Channel 4 was barely a year old when G F Newman's searing drama about the NHS debuted. A commission from Euston Films, produced by the legendary Verity Lambert, The Nation's Health cemented the channel's reputation for hard hitting drama, particularly at a time when Thatcher's government was sharpening its knives ready to butcher the welfare state amidst her own drive to reverse what she saw as a national decline. There is no doubt she inherited a UK dubbed 'the sick man of Europe', crippled by high inflation, high unemployment and stagnant growth. The NHS was caught up in her desire to deregulate the finance sectors and labour markets and flog state owned assets and companies.
As Rebel leaders map their strategy for an all-out attack on the Emperor's newer, bigger Death Star. Han Solo remains frozen in the cavernous desert fortress of Jabba the Hutt, the most loathsome outlaw in the universe, who is also keeping Princess Leia as a slave girl.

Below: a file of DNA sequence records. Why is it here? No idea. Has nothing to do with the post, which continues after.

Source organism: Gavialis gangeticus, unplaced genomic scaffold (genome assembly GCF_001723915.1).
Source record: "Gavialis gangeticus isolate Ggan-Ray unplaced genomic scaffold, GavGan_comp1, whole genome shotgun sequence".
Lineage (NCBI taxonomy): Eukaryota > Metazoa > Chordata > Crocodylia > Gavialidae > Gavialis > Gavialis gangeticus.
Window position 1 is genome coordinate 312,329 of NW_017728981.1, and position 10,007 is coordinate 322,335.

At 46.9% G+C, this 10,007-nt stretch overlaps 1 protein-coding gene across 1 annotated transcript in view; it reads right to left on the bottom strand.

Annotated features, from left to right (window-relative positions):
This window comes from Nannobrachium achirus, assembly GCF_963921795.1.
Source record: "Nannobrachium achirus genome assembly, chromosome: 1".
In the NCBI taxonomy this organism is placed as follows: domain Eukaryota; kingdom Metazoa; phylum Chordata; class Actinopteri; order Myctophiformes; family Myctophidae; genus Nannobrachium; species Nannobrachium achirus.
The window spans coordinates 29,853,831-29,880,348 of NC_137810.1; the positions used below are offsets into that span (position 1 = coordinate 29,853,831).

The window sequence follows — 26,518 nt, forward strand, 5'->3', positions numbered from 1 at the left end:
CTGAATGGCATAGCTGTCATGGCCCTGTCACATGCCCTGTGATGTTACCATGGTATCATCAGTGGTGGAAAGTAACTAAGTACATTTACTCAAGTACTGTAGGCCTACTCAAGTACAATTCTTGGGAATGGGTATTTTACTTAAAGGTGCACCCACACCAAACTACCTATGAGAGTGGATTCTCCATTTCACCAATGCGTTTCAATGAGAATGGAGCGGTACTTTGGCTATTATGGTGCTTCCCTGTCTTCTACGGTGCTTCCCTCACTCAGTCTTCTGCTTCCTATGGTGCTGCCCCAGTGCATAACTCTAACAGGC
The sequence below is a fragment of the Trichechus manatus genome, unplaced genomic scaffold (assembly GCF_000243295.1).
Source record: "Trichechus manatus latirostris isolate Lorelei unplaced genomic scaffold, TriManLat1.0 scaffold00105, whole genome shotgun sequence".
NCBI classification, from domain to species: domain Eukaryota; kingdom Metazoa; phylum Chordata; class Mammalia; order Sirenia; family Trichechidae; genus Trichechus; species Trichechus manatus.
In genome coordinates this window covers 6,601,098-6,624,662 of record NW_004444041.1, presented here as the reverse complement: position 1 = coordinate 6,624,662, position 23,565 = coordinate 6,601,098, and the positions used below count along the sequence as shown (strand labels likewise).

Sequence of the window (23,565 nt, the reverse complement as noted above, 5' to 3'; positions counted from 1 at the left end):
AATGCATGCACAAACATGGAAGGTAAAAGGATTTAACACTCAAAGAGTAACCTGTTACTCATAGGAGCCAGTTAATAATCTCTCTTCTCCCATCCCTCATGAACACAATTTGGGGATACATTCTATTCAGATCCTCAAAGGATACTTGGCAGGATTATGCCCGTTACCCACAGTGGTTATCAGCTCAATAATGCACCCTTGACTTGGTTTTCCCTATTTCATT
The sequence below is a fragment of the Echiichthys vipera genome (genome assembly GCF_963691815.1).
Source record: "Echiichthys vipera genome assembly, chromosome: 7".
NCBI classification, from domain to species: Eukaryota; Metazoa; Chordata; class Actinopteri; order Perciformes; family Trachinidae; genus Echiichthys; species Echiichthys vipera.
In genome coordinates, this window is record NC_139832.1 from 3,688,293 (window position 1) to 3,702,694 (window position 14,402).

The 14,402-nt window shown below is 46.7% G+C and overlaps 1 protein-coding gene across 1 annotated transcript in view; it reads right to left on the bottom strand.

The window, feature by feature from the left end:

Aiming to defeat the Man of Steel, wealthy executive Ross Webster hires bumbling but brilliant Gus Gorman to develop synthetic kryptonite, which yields some unexpected psychological effects in the third installment of the 1980s Superman franchise.
High School student David Lightman (Matthew Broderick) has a talent for hacking. But while trying to hack into a computer system to play unreleased video games, he unwittingly taps into the Defense Department's war computer and initiates a confrontation of global proportions! Together with his girlfriend (Ally Sheedy) and a wizardly computer genius (John Wood), David must race against time to outwit his opponent.